Pain in the ass though they might be, there's value in having at least one strict constructionist on the state high court. Who else is going to remind the misguided legal relativists to give the text of the law its deserved consideration?
Things were so much better when 16-year-olds could go to war, amirite?
But in trying to make a case for how the 2nd amendment justifies allowing acne scarred minors to pack heat, methinks Justice James Johnson of the Washington state Supreme Court is taking his whole "literal reading of the Constitution" bit a little too far.
Back in 2007, then 17-year-old Christopher Sieyes was arrested by Kitsap County Sheriff's Deputies after a search of his car turned up a loaded .380 automatic. He was eventually found guilty of 2nd degree firearms possession and sentenced to 10 days juvenile detention.
He later appealed the decision, arguing that the state law that restricts youth gun possession is instead an absolute prohibition against him or any other minor in Washington owning a firearm. His lawyers then claimed that the law violates the 2nd amendment. For those of you who didn't pay attention in Civics class, that's the one about the right to bear arms.
That same year, the U.S. Supreme Court struck down the District of Columbia's long-standing handgun ban, essentially ruling that in regard to city ordinances the 2nd amendment is absolute. As detailed in Rick Anderson's feature on the Washington gun activists who are eagerly anticipating the Court's next move, the question of how Heller vs. District of Columbia applies to state restrictions on handgun possession is set to be addressed later this year.
But Sieyes' appeal gave Washington high court the opportunity to beat the U.S. Supremes to the punch. Sieyes' lawyers asked the court to apply "strict scrutiny" in its review whether or not Washington's restrictions on youth gun possession violate his 2nd amendment rights.
"Strict scrutiny" calls for a literal reading of the Constitution, and the nigh absolutism of the rights that it provides. It's the method of judicial review preferred by people who believe that, yes, the 1st amendment does give you the right to yell "Fire" in a crowded movie theater.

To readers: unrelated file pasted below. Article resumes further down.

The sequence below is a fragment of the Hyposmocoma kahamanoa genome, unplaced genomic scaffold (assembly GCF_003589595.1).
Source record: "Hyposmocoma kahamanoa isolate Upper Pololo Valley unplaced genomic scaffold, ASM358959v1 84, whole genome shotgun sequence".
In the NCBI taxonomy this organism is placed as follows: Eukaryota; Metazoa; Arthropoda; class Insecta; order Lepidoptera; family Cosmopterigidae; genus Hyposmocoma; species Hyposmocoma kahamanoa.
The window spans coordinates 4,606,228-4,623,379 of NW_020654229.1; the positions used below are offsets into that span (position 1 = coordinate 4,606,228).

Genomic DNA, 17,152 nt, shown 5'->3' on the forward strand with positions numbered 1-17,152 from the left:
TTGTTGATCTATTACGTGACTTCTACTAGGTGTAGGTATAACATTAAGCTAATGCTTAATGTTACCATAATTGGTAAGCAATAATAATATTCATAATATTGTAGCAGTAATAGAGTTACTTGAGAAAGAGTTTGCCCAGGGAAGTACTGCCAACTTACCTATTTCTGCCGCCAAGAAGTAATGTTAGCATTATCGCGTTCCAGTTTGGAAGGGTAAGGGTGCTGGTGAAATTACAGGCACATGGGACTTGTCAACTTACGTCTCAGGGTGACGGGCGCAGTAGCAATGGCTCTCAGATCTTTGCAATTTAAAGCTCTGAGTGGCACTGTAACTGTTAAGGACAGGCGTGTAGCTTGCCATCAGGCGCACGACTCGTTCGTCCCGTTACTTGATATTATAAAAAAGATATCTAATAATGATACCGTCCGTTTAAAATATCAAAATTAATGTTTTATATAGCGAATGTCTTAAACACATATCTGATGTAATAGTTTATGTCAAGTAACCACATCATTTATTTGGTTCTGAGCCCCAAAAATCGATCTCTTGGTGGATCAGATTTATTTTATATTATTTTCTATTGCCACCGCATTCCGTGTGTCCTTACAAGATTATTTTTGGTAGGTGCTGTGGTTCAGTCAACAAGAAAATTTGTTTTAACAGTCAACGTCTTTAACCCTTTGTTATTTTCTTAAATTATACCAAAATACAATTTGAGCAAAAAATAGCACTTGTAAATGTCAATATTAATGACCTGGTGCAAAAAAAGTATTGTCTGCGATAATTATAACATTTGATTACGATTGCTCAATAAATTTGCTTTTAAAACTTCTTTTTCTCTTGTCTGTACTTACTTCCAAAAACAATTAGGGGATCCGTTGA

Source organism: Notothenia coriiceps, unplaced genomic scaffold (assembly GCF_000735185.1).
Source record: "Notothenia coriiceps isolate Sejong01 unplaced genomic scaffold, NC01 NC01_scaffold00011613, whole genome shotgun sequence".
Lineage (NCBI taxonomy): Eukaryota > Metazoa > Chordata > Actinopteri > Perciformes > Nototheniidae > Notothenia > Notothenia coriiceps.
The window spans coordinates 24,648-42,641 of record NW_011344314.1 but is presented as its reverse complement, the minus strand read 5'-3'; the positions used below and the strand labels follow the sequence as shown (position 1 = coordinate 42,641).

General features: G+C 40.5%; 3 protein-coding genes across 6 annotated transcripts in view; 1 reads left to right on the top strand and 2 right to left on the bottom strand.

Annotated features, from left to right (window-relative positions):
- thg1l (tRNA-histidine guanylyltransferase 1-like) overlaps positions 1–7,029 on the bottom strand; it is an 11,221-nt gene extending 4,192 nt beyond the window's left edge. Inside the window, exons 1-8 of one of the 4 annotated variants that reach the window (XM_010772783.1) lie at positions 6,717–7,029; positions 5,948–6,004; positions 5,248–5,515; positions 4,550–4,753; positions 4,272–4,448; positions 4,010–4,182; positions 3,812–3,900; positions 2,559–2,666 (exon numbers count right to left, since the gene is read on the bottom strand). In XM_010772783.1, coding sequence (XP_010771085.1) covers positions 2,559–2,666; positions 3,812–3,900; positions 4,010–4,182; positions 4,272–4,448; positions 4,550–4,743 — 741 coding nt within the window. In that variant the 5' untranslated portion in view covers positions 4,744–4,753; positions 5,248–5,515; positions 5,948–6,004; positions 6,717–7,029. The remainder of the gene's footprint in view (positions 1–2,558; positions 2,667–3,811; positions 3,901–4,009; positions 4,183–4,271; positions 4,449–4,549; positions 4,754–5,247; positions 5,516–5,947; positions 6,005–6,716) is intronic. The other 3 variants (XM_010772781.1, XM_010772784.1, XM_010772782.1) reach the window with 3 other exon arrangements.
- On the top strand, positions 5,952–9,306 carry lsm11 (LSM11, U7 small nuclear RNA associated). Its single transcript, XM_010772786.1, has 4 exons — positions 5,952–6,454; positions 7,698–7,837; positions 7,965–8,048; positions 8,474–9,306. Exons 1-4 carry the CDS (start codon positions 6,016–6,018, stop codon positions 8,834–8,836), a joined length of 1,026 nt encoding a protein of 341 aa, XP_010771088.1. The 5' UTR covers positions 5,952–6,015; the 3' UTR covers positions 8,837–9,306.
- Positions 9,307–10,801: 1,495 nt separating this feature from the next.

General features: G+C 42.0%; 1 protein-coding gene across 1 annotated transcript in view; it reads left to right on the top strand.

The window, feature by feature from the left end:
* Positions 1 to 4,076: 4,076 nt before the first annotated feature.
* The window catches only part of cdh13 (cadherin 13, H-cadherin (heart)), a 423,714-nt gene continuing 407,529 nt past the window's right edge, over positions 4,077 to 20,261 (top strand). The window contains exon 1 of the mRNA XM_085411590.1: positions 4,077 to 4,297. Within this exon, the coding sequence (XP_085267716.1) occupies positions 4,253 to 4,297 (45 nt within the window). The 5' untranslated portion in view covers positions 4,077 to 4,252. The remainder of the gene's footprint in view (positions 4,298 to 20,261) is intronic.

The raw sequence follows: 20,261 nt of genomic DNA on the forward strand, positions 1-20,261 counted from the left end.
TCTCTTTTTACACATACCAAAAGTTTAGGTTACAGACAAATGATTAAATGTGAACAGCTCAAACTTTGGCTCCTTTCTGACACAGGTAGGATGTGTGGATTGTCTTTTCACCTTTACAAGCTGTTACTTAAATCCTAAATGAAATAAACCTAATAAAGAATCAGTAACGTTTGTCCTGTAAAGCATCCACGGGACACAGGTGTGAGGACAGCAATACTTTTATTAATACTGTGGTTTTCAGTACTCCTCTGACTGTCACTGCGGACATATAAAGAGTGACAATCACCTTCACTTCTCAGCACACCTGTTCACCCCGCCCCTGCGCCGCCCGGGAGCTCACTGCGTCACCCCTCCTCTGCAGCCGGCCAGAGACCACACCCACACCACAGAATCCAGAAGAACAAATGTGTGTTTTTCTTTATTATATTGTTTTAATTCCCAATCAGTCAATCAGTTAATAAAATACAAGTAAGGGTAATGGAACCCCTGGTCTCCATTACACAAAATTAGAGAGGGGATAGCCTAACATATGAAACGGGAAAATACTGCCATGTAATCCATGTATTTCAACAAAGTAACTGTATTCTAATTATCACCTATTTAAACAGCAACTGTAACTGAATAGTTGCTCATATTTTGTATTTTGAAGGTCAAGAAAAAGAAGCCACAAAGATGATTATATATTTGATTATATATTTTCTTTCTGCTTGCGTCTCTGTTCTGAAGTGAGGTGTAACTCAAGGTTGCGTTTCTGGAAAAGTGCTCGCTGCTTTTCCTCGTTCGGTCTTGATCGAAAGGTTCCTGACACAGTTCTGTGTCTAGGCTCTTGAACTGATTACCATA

But in a ruling handed down Thursday, the court did as the U.S. Supremes did in the Heller decision and balked at applying "strict scrutiny" in their review of Sieyes' case.
"We look to the Second Amendment's original meaning, the traditional understanding of the right, and the burden imposed on children by upholding the statute," writes Justice Richard Sanders in the majority opinion." The concept is called originalism. It's the scalpel to contructionism's blunt object.
"In sum appellant offers no convincing authority supporting his argument that Washington's limit on childhood firearm possession violates the United States or Washington Constitutions. Accordingly we keep our powder dry on this issue for another day," Sanders continues.
Enter Johnson, who in his dissent writes that the court erred in not applying strict scrutiny in its review, and then hearkens back to an era when you were a man by the age of 15, and if so inclined could proudly march your ass off to war.
So, by arguing for a "strict scrutiny" of the law, or if you prefer, the equal protection of the 2nd amendment, Johnson is also suggesting that anything less than the most literal reading of the law will increase the risk that the state legislature or some other boogeyman will snatch even more fundamental rights from said acne-scarred youth.
Unfortunately, Johnson's method would have the court set a precedent for striking down every restriction on gun possession in the Washington state code, including the one that prevents convicted felons from obtaining a firearm. And Johnson is apparently okay with that.
But it's cool. If Johnson had his way, Washington's jail-bait population would legally be able to carry as many guns as they can fit into their William Rast jeans. But Johnson, along with everyone who's on his bandwagon, is probably okay with that too.